This past weekend was huge for the final push in Michigan recruiting class. The next couple weekends could be equally big for the Wolverines. One of the big names taking a visit is PA WR Je'ron Stokes. Stokes is committed to Tennessee but looking around in the wake of the Vols coaching change. I spoke with Je'Ron Stokes about the upcoming visit, here's what he had to say...
TOM: What are the main reasons that made you decide to start taking visits?
JE’RON: My main reason was that I just wanted to be sure about the decision I make. I’ve been committed for so long, and so early. I’ve only gotten to see one place. Things changed, and this is a business decision. The quarterback situation, I thought was wrong, but the coach has a lot on his plate, and he wants to do what he feels is best for the team. It was kind of a 50/50 thing, after awhile it didn’t bother me how he handled it.
TOM: What is your official status with Tennessee?
JE’RON: I really don’t know. I’m still committed, I just want to take some visits and make sure I’m making the best decision.
TOM: Has Lane Kiffin done anything to try and keep you at Tennessee?
JE’RON: Oh yea, he’s spoken with my family. He’s making some good efforts; I’ve met a few of his staff and everything. It’s kind of like starting a new relationship
TOM: You’re visiting Michigan this weekend, what are you looking to get out of the visit? What other schools do you plan on visiting?
JE’RON: Everybody’s going to have good academics; this is the highest level of college football you could play in. So I’m looking for relationships with the people, players, and coaches. The town, just how the overall atmosphere. I’m going to visit Illinois, Penn State, and maybe Georgia. I probably will take a visit to Penn State; I’m not 100% on that yet.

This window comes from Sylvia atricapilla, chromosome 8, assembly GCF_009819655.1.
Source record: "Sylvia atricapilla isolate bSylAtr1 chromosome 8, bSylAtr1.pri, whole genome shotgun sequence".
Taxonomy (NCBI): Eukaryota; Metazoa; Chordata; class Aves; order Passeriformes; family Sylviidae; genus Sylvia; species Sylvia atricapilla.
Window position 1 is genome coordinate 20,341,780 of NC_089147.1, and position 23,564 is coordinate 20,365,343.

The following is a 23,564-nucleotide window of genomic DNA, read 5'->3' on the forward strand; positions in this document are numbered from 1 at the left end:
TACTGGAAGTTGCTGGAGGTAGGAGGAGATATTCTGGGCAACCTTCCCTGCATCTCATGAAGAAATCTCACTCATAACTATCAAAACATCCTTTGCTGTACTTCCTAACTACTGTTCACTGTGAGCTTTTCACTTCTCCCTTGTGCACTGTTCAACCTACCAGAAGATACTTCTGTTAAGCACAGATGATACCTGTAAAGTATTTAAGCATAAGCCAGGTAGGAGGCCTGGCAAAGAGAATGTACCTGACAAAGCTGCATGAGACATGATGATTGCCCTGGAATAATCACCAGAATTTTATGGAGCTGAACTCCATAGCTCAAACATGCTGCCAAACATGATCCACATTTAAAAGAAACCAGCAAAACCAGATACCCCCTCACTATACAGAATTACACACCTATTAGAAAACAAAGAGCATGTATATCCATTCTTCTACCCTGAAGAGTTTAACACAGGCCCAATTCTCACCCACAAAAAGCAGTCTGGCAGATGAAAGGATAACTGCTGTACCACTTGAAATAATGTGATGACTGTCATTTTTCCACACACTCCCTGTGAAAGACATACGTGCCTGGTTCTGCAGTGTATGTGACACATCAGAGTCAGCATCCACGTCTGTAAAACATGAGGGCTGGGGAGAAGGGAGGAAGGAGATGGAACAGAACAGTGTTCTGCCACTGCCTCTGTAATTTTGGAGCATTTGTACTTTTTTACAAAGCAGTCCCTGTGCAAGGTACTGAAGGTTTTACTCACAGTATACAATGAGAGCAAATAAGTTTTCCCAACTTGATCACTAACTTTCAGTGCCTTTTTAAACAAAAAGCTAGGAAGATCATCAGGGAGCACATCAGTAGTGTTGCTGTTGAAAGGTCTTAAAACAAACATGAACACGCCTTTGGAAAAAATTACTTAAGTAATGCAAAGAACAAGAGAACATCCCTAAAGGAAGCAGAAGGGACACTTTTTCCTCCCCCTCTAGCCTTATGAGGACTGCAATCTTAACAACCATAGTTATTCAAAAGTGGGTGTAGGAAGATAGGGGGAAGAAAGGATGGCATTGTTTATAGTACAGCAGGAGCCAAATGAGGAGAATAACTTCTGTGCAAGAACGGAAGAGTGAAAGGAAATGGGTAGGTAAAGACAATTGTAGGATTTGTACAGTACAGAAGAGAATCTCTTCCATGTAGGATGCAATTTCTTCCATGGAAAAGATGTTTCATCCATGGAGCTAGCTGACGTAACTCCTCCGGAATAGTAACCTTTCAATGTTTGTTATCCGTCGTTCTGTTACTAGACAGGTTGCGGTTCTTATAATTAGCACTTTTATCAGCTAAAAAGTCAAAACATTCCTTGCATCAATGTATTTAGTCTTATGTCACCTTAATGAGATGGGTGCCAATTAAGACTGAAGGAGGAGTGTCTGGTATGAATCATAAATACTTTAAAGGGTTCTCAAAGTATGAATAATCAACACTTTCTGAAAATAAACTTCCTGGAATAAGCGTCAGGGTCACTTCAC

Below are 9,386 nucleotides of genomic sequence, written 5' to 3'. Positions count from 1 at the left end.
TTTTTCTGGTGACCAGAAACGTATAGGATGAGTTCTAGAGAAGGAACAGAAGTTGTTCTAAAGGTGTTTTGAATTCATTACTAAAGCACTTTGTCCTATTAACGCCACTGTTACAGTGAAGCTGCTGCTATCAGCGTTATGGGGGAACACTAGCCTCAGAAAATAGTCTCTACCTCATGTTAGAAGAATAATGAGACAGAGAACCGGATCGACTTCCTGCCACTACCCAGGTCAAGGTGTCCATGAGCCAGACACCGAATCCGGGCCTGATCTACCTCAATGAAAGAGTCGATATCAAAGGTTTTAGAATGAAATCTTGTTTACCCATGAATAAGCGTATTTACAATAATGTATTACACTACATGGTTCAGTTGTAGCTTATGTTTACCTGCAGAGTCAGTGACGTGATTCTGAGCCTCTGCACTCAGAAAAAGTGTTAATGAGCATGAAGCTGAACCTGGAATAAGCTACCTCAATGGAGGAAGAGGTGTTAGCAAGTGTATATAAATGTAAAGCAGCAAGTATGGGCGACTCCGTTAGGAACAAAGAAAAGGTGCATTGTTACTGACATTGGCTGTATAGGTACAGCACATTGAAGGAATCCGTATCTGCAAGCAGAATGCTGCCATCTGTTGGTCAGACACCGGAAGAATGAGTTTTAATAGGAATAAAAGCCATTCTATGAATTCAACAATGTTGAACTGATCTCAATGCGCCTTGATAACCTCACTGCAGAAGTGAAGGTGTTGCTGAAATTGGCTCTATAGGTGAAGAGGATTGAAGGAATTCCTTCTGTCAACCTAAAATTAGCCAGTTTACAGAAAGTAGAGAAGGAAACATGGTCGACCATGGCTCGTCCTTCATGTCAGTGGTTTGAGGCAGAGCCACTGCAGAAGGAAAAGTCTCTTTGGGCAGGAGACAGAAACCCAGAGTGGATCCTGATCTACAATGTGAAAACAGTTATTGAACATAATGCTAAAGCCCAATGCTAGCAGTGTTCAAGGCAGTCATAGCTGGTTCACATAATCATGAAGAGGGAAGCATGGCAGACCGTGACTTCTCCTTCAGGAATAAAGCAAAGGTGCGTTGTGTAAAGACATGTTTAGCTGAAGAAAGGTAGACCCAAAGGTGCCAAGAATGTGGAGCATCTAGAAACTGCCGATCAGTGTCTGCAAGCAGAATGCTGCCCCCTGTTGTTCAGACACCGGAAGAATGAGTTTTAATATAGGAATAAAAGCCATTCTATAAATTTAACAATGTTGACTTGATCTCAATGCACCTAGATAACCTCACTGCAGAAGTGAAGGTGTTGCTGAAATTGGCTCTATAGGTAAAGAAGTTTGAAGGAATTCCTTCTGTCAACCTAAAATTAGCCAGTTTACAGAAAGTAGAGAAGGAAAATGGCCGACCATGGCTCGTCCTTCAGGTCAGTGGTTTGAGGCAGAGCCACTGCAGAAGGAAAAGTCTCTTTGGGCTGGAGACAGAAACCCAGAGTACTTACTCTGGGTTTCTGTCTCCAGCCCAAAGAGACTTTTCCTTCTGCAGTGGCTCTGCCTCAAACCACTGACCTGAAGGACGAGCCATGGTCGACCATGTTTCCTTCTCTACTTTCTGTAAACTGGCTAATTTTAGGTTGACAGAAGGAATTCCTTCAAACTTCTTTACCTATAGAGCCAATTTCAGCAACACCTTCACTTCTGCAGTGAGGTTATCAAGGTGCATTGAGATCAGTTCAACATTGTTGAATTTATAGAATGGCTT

TOM: Is there anything specifically that you’re excited to see, or that you want the coaches to focus on?
JE’RON: Not really, just want to see everything. Just kind of see the whole package.
TOM: Are there any other recruits that you’ve developed a friendship with recently?
JE’RON: I met some people at the All American Game, Jeremy Jackson, and a lot of people. Too many to name. Will Campbell too, he’s a funny guy.
TOM: Since you were concerned about Tennessee’s lack of a quarterback, have you spoken to any of the QB’s from the schools you’re visiting? Have you talked to Tate Forcier at all?
JE’RON: I haven’t. I know the new quarterback at Penn State, Kevin Newsome, but other than that no. We worked together a few times. I’m going to talk to the quarterbacks at the visit, and get a feel for them just as players and people.
TOM: The schools that are left rank them in order of who excites you the most, or who you are most curious about.
JE’RON: Honestly I don’t even know, I’m curious about all of them. I really can’t do that right now.
TOM: When do you think you’ll make your decision?
JE’RON: Most likely not until signing day.
TOM: If any of these visits blow you away, do you think you’ll commit on the spot?
JE’RON: No, I’m going to take my time. I’ll talk to my family about everything, and make sure it’s right.
TOM: With your recruiting, are you kind of blazing the trail for your brother Malik? Do you think he’ll follow, or do his own thing?
JE’RON: Where ever God leads him. He’s going to make the best decision for him, where ever he wants to go. We played together in high school so it’d be nice, but I want him to do what’s right for him.
The novelty of the national championship game in 3-D drew in a couple bloggers whose opinions I respect, and their reviews were pretty much the same: the 3-D effect is cool but most prominent when you're on a sideline shot, which is a crappy angle to watch a game from. Both Dr. Saturday and Bill Harris of Dubious Quality seemed disappointed with the direction, which is to be expected when you're testing out a system FROM THE FUTURE.
But what struck me was the way in which the spare production values seemed a benefit, not a drawback. Dr. Saturday: